Enthusiasm isn't anywhere to be found in Franzen's The Corrections. The book is an expression of anti-enthusiasm. The characters move listlessly through a limbo-ed world, marooned among the mundane descriptive details of their environment; trapped in a dust-filled room with the rest of the furnishings. The people are affectless; with the pharmaceutical drug of the novel or without it. How could anyone ever tell the difference?
Which is fine if this is Franzen's goal-- but what reason does he give us to read his book? Fascinating characters? No. Great insight and knowledge? Little to be found. Compelling plot? Of course not!
The classic example of a storyteller achieving greatness as a novelist is Alexandre Dumas. The Three Musketeers was enthusiastic and exciting; little else. When Dumas presents the same characters again many years later in The Vicomte de Braggelone the novelist has expanded in talent ten-fold. The tension of the interwoven threads of the story builds with irresistible force while at the same time Dumas presents the wide scope of society; the machinations of the political world. Amid the maneuverings, tragedies, and heart-racing excitement stands the iconic wearied soldier D'Artagnan, who represents in his person an entire code of life: an example to the other characters and to ourselves. The story is not narrowly constricted by details. It's expanded into a far-reaching experience of the world, of prisoners in dungeons and thrilling rides on horseback. It's spread further, deep into our hearts. The novel has reverberated through our souls with the enormous passion of its characters and the unrelenting power of the great story it tells.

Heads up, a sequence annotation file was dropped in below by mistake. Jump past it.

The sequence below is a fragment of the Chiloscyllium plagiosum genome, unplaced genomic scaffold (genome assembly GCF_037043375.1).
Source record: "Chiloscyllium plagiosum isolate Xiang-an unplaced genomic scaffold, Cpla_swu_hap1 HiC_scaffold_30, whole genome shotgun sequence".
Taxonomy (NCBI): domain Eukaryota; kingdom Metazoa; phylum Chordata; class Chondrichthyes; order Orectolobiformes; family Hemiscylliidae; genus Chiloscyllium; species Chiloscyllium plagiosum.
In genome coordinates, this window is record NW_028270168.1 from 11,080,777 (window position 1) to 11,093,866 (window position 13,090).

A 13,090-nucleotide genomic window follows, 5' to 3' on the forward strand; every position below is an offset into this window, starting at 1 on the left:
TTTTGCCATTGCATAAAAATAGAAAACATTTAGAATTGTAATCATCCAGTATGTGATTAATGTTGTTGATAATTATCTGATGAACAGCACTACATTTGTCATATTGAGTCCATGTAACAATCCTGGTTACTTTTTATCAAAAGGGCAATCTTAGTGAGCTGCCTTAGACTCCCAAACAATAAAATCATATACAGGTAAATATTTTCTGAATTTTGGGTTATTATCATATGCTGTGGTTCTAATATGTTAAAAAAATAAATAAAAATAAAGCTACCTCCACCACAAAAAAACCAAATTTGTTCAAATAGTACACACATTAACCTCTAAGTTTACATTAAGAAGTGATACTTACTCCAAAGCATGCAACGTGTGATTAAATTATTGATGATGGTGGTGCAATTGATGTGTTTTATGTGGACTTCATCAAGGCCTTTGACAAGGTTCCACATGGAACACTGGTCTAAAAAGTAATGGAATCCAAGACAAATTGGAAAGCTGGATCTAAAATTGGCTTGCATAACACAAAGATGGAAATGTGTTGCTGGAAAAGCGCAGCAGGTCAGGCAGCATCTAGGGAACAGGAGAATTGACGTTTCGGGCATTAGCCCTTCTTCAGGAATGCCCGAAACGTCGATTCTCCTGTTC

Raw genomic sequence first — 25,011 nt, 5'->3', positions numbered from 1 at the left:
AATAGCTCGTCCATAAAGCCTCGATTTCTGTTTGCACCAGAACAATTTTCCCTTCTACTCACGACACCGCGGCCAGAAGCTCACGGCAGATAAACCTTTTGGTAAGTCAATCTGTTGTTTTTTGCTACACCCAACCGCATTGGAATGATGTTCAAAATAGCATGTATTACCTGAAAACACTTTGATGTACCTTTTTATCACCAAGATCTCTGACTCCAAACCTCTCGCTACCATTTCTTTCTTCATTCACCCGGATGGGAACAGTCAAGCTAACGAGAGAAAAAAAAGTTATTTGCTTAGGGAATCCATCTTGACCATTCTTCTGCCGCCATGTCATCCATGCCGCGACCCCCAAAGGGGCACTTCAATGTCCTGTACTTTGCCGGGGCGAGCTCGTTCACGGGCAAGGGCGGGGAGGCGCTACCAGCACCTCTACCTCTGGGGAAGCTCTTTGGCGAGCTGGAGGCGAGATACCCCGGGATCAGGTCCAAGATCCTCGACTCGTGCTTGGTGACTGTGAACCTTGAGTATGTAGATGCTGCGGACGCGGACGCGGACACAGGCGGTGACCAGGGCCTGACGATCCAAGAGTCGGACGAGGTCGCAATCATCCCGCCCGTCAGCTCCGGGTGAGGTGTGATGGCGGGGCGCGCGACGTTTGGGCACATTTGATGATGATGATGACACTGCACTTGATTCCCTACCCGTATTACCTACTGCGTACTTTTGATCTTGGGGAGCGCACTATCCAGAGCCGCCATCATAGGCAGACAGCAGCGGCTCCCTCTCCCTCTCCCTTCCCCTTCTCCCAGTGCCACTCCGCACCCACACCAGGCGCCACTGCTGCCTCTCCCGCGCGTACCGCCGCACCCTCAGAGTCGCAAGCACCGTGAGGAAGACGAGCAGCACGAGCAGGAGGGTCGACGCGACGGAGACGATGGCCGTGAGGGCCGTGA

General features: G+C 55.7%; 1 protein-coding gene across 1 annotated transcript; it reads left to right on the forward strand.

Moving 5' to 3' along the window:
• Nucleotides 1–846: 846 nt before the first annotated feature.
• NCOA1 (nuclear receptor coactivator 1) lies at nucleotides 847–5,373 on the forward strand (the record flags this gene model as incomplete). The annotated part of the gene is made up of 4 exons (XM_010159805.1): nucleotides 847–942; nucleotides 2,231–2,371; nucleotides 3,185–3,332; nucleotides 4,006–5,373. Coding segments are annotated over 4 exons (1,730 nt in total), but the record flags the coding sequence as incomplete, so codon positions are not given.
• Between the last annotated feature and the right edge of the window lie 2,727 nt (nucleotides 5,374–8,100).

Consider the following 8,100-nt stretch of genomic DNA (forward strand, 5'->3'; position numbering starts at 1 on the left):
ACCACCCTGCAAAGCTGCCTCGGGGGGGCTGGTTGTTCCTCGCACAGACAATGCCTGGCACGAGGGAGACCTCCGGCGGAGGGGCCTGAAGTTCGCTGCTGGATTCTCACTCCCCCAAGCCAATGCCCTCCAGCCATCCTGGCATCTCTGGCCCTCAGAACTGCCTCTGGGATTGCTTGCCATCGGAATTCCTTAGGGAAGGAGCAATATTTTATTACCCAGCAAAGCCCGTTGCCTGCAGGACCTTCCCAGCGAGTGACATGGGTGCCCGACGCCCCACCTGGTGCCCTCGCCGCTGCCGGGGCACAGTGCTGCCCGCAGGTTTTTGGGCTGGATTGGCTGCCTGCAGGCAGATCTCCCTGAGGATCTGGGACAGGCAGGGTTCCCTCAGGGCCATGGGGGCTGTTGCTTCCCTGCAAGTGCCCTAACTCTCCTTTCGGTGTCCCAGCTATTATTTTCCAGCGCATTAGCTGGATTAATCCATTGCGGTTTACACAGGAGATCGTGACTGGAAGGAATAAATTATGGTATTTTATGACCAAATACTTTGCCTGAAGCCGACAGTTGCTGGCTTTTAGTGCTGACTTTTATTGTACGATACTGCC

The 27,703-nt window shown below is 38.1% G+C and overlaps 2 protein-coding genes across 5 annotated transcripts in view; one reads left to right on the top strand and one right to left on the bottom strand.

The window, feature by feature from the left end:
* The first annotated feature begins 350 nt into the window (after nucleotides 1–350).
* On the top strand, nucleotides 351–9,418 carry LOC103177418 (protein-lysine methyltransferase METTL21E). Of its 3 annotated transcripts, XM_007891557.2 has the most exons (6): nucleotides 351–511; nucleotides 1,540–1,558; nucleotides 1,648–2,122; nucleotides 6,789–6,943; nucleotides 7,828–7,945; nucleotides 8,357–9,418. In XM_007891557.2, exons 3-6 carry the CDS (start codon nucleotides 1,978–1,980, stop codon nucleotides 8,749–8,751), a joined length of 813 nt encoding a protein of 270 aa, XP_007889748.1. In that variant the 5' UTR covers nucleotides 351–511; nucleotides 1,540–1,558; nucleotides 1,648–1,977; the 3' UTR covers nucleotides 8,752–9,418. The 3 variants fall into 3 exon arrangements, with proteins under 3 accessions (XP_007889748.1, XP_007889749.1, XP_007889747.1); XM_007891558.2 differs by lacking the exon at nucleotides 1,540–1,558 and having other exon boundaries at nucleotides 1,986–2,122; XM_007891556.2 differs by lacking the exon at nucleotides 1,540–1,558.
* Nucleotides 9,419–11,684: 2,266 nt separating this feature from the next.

Literature is the greatest art form because it has the greatest soul.